ACTION recently organised one of its ‘global lunches’ in Kitty O’Shea’s, a lively establishment next to the main EU institutions, named after the famous lady whose affair with the Irish nationalist politician Charles Stewart Parnell scandalised Victorian Britain.
About a dozen people attended and the discussion was equally lively – perhaps ACTION manages to create a scandal of its own with its proposal for regional food reserves.
ACTION’s objective is to introduce sovereignty-sharing to other parts of the world. In the 1950s, the trigger for European countries was coal and steel. We believe that today’s trigger could be regional food reserves – i.e. a food reserve that is shared by countries within a region. We are delighted to say that a draft resolution to this effect is going around the European and Latin American parliaments. It is impossible at present to know whether this resolution will fail or succeed. It is a significant development and we look forward to hearing from Mr. Riccardo Lagos, who works for the Central American Parliament, at our next global lunch in January.
There is no doubt that the EU lacks confidence at the moment, as the pundits fall out over whether the so-called ‘BREXIT’ harbingers the collapse of the EU (not to mention the collapse of the UK due to talk of Scotland breaking away) or a temporary blip in what has so far been a remarkable expansion from the six founder members. But ACTION remains convinced that the EU model remains a good one and that the ‘community method’ is worth taking seriously in other parts of the world.
Why introduce it through a system of regionally-managed food reserves? There are many answers to this. One practical consideration is that food price volatility can have catastrophic consequences for many people in developing countries, and a food reserve can help to moderate that volatility. Another consideration is the fact that a system of food reserves once established can effectively be financially self-sustaining, because it entails releasing food onto the market from the reserves when the price is high, and replenishing the reserves when the price is low. The profit from selling when the market price is high and buying when the market price is low can then be used to offset the storage and administrative costs of maintaining the reserves.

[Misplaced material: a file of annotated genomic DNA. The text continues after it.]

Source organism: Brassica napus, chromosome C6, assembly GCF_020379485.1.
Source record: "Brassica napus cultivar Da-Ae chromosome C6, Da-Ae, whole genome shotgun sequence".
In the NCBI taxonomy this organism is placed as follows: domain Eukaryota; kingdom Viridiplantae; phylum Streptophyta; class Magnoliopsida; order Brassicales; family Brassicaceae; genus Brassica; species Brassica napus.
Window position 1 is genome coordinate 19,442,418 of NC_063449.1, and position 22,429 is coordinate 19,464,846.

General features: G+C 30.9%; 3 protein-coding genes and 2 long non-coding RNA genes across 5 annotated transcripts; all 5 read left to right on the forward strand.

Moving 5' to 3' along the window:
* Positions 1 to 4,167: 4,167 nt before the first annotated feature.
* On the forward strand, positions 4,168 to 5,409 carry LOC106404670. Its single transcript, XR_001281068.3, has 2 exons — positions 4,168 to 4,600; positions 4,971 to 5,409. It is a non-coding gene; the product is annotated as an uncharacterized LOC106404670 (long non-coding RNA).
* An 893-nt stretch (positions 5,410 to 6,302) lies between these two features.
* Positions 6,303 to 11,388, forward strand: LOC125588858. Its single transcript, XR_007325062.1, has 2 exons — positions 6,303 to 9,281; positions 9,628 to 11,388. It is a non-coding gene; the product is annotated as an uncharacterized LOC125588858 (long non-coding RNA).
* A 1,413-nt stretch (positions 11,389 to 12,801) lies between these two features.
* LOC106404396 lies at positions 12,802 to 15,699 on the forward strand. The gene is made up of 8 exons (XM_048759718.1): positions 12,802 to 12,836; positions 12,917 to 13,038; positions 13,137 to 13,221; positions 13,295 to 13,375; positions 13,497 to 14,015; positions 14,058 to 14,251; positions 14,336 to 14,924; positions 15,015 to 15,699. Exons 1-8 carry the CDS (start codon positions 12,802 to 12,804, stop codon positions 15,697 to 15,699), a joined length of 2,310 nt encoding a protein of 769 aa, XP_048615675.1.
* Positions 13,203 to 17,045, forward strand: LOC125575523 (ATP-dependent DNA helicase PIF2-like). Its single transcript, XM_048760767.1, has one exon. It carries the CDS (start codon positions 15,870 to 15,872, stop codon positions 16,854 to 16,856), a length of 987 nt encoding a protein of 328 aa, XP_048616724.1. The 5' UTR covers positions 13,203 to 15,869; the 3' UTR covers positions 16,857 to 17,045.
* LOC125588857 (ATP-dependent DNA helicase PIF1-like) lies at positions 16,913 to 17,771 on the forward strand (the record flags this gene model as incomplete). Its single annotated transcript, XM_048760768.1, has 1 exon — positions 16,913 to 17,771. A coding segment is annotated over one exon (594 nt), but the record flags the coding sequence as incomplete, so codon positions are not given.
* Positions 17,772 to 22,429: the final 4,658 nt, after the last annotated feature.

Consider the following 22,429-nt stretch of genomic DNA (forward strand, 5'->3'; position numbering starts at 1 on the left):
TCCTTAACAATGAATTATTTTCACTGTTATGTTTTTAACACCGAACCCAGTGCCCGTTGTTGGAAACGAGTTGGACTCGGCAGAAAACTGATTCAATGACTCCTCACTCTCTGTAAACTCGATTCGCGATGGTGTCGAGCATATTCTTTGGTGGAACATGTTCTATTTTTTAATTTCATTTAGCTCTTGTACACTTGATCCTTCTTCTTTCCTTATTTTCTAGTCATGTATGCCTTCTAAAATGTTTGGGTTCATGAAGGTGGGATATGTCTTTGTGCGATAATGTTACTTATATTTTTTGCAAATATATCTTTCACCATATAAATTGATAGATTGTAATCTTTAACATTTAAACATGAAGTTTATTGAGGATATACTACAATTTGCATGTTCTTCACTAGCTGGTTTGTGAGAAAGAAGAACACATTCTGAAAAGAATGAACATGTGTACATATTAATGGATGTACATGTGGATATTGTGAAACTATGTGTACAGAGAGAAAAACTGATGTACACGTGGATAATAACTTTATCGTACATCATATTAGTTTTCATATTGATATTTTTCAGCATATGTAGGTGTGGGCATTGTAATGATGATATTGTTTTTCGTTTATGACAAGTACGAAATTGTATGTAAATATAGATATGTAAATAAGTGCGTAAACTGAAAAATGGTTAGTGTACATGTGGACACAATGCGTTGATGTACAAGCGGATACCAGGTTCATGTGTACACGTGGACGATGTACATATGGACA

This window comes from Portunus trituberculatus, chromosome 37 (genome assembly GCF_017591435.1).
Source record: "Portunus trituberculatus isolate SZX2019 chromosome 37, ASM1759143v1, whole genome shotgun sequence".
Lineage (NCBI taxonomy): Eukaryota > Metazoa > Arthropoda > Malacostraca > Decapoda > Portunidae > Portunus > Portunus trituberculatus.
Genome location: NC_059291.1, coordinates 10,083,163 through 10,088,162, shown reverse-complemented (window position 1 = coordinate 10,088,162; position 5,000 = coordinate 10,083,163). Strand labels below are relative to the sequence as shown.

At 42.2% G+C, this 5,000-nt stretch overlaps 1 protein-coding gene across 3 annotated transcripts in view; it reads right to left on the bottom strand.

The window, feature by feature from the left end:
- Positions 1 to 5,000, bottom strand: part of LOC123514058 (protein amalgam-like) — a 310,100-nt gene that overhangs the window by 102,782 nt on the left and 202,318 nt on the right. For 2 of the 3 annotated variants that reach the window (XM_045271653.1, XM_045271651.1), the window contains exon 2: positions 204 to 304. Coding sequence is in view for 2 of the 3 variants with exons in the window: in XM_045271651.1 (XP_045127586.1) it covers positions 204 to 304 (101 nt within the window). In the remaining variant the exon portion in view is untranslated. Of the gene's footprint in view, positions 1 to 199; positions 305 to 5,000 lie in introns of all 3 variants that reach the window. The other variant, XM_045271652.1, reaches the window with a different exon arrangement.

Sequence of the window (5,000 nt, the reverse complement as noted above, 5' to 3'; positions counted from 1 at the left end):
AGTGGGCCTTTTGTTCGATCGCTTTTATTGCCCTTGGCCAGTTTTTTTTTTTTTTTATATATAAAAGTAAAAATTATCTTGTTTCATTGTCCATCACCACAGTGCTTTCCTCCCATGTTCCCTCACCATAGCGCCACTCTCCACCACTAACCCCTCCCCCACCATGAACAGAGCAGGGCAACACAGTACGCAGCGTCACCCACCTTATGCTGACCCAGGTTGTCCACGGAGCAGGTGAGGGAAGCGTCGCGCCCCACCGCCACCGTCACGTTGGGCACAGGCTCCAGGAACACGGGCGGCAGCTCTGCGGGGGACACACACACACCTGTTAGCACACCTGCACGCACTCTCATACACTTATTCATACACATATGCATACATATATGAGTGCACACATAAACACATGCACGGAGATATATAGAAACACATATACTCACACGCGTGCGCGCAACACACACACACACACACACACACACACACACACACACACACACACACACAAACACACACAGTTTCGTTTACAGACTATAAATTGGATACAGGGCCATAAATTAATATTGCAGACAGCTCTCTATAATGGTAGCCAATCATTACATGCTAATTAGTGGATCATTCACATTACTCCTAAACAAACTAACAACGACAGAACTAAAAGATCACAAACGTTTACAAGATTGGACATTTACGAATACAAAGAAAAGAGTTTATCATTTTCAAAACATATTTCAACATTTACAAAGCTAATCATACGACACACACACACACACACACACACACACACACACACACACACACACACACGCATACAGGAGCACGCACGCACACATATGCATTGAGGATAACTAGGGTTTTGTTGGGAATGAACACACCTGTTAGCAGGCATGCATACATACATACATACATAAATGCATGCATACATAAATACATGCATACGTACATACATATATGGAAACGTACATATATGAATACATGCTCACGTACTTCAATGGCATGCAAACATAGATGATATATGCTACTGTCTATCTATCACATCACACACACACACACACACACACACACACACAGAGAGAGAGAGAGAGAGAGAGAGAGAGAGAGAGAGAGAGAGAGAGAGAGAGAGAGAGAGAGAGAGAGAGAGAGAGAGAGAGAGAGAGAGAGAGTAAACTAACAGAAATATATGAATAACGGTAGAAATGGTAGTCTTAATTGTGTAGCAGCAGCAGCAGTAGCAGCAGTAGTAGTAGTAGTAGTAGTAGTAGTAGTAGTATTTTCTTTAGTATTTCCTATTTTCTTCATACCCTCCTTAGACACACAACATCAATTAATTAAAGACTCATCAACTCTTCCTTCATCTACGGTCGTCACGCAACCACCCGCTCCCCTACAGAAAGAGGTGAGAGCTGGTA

It is a wonderful example, for those who support development aid, of giving developing countries start-up funding after which they can maintain the food reserve without further help. Sustainability is the buzzword in development circles, and this is a sustainable system.
It was clear from the discussion that many people remain worried that we are advocating ‘price-fixing’, ‘price-setting’, tampering with markets and so on. We are not. No prices would be set. The regional reserve would be just another market participant, buying and selling at the prevailing market price.
What ACTION proposes is a means of avoiding food crises. We have seen plenty of such crises around the world in recent years, ones where people are desperate for food that they cannot afford. But we do not propose that during a crisis food is sold cheaply or at less than market prices or that it is given away for free. We propose instead a system that prevents these crises arising in the first place.
The countries that belong to the regional food reserve will be able to maintain a constant supply of food on to the market for their people – even when supply from farmers falls or the price on the world market is too high to be able to afford to import food. The countries will be in a position to keep food flowing on to the market and will thereby pre-empt a massive price hike. When supply levels are high they will be able to replenish their reserves, thereby increasing demand. This will ensure that the market price does not fall too low for their farmers to be able to make a living.
We have taken our ideas to the European Parliament on several occasions, and it has been heartening to see that we obtained support from a wide area of the political spectrum. The Right recognized that we were using market forces, not interfering with them; the Left realized that we were using market forces in order to help prevent chronic hunger. Only what can be called the hard Left, which believed that no spoon was too long for supping with the market devil, had difficulty in accepting our argument. Consequently we have received support from the main parties in the Parliament.
ACTION would gratefully welcome any advice for promoting its ideas, not only within the European Institutions but also beyond the European Union.